Chewing and Swallowing with Parkinson’s Disease
About 1 million Americans are living with Parkinson’s disease or PD, that we know as a neurodegenerative disorder wherein brain cells progressively die. Parts of the brain affected will manifest in motor and nonmotor symptoms. Hence, there’ll be tremors, rigidity, extreme slowness of movement, and impaired balance. Swallowing and speaking difficulties are also common, all seriously affecting quality of life.
Persons with Parkinson’s also have oral health issues just like anyone else. However, they face more challenging scenarios that impede or at least make difficult dental problems that are otherwise simple for healthier individuals.
If facial muscles are affected, it can change the way they speak or chew food, more so if they have a toothache or are missing some teeth. Unable to chew, Parkinson’s sufferers are unable to swallow more than bite-sized food and can run the risk of choking. They can also accidentally aspirate or inhale food or drink particles that can lead to lung infections, like pneumonia. If they have rheumatoid arthritis and are taking medications for that, the drugs can depressed their immune system and leave them open to a higher risk of infections that their oral cavity and structures may not be able to handle.
It may seem that little may have changed with regards to the dental challenges faced by persons with PD. Many years ago, a study in Hokkaido, Japan tested a group of patients with the condition as against a control group. It concluded that PD patients had more complaints about their oral health and more problems in oral health behavior than the general population.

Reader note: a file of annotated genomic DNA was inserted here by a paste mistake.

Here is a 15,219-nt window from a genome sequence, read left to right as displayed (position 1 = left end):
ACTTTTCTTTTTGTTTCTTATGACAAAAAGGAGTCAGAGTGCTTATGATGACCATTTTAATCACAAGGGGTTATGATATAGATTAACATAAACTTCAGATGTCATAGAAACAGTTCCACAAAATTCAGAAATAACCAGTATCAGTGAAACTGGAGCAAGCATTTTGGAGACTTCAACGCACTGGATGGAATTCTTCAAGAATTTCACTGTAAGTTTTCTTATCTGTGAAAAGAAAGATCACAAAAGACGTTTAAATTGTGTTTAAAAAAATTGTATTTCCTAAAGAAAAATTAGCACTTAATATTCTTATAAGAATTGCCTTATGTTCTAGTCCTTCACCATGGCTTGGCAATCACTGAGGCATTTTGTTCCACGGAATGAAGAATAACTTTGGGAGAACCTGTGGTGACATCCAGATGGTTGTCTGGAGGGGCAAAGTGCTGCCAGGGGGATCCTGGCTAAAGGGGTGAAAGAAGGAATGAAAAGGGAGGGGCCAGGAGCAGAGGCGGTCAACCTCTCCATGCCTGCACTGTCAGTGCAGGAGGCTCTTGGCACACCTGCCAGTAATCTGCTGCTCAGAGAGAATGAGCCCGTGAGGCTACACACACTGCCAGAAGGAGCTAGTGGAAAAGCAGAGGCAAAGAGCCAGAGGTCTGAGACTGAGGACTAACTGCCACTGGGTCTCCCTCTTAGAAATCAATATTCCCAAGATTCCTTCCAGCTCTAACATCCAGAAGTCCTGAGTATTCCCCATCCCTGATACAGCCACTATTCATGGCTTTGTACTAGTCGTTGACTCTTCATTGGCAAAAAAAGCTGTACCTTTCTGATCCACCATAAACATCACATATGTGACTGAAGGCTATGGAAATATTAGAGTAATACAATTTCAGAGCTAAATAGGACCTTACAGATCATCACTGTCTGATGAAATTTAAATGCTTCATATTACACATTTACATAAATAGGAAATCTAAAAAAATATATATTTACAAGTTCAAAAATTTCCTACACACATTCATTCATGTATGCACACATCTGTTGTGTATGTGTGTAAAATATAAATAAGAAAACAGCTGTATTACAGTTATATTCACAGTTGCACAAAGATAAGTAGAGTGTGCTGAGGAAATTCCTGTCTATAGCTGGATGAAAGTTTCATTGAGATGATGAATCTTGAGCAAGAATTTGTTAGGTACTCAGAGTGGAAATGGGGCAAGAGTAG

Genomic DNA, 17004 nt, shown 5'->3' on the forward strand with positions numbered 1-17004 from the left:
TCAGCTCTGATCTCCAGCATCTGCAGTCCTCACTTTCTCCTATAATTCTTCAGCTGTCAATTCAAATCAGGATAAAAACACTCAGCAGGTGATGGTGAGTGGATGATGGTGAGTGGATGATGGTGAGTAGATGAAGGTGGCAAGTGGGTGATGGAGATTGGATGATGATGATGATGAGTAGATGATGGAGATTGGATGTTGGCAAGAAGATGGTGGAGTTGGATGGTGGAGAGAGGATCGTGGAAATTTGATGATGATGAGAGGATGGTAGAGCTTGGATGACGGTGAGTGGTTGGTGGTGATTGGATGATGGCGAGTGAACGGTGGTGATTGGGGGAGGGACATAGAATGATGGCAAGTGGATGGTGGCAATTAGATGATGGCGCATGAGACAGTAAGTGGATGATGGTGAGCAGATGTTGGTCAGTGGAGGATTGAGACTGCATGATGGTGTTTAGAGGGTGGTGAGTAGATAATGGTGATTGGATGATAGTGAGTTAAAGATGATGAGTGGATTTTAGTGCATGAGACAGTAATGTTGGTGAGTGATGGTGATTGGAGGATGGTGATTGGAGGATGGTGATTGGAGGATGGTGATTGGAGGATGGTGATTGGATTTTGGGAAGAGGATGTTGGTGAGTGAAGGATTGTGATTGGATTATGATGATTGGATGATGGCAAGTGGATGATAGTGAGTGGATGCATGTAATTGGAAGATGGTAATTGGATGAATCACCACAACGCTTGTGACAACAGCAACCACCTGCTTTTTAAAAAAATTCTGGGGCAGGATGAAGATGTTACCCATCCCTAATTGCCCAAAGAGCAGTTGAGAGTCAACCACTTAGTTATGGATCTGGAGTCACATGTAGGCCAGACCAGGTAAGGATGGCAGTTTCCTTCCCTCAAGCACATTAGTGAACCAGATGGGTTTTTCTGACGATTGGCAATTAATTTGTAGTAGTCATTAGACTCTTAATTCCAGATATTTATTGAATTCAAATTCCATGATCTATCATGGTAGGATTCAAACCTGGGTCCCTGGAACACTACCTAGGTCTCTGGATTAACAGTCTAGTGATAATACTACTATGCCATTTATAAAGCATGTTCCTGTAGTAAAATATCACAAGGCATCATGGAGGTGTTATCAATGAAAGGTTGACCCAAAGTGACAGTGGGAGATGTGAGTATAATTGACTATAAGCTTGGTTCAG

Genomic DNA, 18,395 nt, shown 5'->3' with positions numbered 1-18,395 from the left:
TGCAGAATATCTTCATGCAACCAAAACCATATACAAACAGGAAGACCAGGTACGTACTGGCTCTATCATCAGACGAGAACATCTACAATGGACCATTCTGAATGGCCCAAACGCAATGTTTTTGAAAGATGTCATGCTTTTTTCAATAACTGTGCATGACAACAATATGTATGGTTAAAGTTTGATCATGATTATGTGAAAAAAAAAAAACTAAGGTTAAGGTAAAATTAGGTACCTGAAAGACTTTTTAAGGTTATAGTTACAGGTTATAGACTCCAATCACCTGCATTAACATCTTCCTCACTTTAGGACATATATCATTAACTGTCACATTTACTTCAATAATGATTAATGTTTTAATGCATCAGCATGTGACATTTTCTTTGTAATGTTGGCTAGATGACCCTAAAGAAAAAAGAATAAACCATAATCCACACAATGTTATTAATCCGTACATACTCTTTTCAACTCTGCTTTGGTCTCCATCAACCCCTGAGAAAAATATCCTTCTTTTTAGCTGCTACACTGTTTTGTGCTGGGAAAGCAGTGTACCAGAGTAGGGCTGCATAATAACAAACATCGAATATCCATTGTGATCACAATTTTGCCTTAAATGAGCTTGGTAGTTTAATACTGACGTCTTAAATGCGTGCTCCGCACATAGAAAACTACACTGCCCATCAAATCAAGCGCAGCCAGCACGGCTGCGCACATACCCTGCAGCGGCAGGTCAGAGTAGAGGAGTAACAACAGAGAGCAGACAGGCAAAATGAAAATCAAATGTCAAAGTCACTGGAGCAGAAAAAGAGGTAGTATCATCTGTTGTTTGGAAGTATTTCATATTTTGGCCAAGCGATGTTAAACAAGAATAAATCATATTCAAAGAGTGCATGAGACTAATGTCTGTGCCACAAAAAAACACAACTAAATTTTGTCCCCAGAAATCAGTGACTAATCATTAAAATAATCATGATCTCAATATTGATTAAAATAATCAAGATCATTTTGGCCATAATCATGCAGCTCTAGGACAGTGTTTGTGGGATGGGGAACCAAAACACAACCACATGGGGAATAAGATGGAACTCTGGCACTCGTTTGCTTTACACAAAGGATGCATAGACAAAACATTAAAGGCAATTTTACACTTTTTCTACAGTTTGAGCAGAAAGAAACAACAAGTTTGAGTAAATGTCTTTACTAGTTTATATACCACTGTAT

It reported also that PD patients had more complaints of chewing difficulties and denture discomfort than controls. Fewer PD patients had their own teeth. Likewise, it also said that few PD patients cleaned their dentures every day and more than half of them had problems with swallowing.
Be that as it may, regular visits to the dentist, as well as twice daily brushing and flossing, and proper cleaning of dentures, will help to eliminate most dental issues with persons suffering from Parkinson’s.
Caring for the Parkinson’s Patient in Bellingham
Bellingham dentistry recognizes the special needs of persons with PD, the condition making proper oral hygiene and oral health behavior full of challenges. We are more than capable to meet those. Come visit us for an appointment.